The threshold amount of print data in a failed partition 120 can be selected based on criteria such as print job size, workflow needs, available RIP resources, and/or the like. For example, in one implementation, the process of splitting, uniquely identifying, and RIP'ing a failed partition 120 is repeated until a failed partition represents less than a single page, a single page, or more than a single page but less than two pages of PDL. Such a value indicating the threshold amount of print data to be represented in a failed partition is stored, for example, in a configuration data portion of other data 140 of
The RIP manager 106 indicates which partitions 120 failed to RIP in the report 132, which is published for review by an administrative entity. Such publication can take numerous different forms. For instance, the report can be displayed on a display monitor for review (e.g., the display monitor 226 of
Responsive to receiving edited print data 134, the job server 104 generates a new print job 116, corresponding partitions of which will be merged into partitions of a pending print job 136. A pending print job remains pending until the edited print data is successfully RIP'd. Numerous techniques can be used to merge partitions of the new print job with a pending print job. For example, in one implementation, the job server presents a user interface (UI) 138 allowing an administrative entity to view each pending print job. In this example the administrative entity selects the pending print job with which to merge the new print job. When dividing the merged print job into respective partitions, the RIP manager assigns partition IDs 122 to the respective partitions such that the assigned partition IDs are synchronized (i.e., substantially unique and properly ordered) with respect to the partition IDs of the pending print job.
Partitions 120 associated with the edited print data 134 are distributed to respective ones of the RIP engines 118 for RIP'ing. If the newly submitted partitions fail to RIP for any reason, the procedures described above are implemented until the corresponding data is successfully RIP'd. As successfully RIP'd data 128 is received by the RIP manager 106, the RIP'd data is forwarded to the data aggregator 110 for aggregation into the output file 126. The data aggregator does not generate the output file until all of the print data 114 and edited print data 134 has been successfully RIP'd.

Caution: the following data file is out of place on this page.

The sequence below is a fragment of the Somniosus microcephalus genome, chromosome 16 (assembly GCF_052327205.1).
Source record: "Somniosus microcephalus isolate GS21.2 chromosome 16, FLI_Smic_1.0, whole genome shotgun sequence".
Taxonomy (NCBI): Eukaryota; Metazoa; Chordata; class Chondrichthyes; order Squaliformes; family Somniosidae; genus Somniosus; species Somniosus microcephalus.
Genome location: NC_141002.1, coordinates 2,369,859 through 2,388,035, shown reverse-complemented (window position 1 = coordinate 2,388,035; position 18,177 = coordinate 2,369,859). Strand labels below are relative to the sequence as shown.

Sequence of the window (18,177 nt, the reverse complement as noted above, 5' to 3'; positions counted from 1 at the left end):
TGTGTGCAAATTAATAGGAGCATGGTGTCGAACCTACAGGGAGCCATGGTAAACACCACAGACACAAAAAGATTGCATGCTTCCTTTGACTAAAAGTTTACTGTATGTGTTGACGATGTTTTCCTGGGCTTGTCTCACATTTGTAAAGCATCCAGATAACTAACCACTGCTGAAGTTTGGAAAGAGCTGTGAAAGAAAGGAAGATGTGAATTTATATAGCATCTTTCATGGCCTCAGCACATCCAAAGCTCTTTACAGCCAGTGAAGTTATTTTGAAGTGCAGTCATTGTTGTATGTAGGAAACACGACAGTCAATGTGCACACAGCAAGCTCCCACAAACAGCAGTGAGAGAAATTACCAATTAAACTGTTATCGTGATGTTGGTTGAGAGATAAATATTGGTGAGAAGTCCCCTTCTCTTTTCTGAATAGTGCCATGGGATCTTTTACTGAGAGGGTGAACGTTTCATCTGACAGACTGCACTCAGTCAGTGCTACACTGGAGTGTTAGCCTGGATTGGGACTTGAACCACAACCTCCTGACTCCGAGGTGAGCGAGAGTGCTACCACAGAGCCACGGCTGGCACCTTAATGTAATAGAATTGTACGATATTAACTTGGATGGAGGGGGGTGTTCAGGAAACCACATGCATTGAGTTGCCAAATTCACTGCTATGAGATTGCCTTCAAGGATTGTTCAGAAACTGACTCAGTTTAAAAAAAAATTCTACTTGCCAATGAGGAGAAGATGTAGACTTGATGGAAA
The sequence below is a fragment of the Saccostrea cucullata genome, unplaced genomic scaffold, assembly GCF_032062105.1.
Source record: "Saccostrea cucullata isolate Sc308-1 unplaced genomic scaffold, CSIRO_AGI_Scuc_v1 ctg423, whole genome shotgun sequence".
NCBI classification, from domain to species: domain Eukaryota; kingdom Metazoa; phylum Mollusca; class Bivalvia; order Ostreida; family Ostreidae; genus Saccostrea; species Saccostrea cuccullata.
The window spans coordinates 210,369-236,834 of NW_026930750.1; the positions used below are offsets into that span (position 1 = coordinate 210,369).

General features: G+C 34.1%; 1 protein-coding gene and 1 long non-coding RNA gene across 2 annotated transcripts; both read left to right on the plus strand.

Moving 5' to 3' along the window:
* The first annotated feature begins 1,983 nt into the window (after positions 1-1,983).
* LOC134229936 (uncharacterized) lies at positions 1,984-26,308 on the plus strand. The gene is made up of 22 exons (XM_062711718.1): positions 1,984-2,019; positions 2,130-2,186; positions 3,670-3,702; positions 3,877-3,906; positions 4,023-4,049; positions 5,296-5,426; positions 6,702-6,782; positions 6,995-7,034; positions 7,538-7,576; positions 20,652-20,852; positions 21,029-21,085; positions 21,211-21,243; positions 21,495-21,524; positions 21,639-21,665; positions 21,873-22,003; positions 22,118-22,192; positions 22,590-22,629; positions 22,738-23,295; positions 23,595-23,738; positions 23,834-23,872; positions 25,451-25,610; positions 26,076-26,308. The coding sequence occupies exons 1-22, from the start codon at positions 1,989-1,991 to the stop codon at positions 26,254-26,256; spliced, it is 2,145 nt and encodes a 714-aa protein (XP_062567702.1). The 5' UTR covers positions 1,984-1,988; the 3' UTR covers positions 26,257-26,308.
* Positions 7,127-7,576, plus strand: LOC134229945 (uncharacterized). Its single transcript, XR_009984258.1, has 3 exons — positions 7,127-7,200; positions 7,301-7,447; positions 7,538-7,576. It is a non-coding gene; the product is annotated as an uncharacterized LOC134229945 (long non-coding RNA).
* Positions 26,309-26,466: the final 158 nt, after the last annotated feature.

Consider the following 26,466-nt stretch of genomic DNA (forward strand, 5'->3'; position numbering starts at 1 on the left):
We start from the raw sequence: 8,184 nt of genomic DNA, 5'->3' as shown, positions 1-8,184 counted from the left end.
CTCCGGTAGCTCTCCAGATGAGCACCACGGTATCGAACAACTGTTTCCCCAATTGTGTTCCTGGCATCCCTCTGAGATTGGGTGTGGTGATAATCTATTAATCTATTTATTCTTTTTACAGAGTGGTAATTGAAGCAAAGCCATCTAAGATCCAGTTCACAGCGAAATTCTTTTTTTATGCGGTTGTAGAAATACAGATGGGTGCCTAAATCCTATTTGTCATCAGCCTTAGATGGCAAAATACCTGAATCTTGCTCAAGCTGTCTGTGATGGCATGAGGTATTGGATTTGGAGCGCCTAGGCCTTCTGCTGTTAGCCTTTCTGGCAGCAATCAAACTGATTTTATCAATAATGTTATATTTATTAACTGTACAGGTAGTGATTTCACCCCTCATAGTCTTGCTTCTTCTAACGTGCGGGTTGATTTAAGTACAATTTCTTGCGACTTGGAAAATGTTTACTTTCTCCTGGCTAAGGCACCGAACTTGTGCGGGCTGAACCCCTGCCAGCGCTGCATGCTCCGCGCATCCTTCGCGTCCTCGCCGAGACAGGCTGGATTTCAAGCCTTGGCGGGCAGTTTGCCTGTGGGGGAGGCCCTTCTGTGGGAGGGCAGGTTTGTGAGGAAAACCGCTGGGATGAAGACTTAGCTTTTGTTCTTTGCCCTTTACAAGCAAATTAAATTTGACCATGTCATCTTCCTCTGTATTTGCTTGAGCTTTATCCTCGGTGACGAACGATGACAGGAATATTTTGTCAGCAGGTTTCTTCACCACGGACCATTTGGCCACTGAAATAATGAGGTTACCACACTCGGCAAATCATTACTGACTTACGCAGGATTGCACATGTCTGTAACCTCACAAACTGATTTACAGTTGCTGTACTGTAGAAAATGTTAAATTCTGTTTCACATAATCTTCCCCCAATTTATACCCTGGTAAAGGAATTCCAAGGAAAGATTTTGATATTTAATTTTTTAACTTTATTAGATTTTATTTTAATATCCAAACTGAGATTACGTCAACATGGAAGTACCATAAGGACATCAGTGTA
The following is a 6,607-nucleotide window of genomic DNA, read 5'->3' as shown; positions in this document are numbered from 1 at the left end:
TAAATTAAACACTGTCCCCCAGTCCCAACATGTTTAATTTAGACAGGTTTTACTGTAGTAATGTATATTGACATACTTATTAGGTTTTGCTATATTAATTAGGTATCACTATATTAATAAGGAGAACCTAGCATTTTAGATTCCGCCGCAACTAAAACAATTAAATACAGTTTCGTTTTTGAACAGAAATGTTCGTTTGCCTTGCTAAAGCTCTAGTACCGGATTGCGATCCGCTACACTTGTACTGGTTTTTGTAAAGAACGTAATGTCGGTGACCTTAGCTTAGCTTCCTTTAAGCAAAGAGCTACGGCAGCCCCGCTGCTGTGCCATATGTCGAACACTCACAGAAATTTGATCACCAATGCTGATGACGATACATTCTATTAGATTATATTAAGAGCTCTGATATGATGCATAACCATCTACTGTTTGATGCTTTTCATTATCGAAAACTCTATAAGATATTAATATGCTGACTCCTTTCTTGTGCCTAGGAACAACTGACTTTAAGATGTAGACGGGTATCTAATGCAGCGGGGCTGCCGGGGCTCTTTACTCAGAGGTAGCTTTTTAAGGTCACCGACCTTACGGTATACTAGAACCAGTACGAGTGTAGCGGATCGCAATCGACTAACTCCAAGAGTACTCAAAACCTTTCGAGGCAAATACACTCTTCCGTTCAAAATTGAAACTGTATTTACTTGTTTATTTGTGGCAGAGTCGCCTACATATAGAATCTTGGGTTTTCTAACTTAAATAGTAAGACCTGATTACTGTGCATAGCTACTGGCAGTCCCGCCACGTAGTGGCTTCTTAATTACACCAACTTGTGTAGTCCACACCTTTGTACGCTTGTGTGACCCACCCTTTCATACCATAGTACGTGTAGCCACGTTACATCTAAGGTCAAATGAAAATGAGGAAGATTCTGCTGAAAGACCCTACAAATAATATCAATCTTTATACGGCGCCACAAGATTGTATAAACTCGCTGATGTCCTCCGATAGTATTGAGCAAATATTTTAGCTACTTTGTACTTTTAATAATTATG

The data aggregator 110 keeps track of each partition 120 that has been successfully RIP'd by comparing the substantially unique ID indicated by each block of RIP'd data 124, to the list of the partition IDs 122 associated with the pending print job 136. Once all RIP'd data has been received, including RIP'd data representing corrected/edited print data 134, the data aggregator combines the RIP'd data in “sorted order” into the output file 126. Sorted order represents the proper sequential ordering of the respective RIP'd data to represent of the ordering of the print data 114. At this point, the data aggregator communicates the output file to one or more printing device(s) 112 for printing.
The exemplary computing environment 100 should not be interpreted as having any dependency or requirement relating to the distribution or architecture of components as illustrated in
The components of computing device 200 include one or more processors 202, system memory 204, and bus 206 that couples various system components including the processor to the system memory. Bus 206 represents one or more of any of several types of bus structures, including a memory bus or memory controller, a peripheral bus, an accelerated graphics port, and a processor or local bus using any of a variety of bus architectures. By way of example, and not limitation, such architectures include Industry Standard Architecture (ISA) bus, Micro Channel Architecture (MCA) bus, Enhanced ISA (EISA) bus, Video Electronics Standards Association (VESA) local bus, and Peripheral Component Interconnects (PCI) bus also known as Mezzanine bus.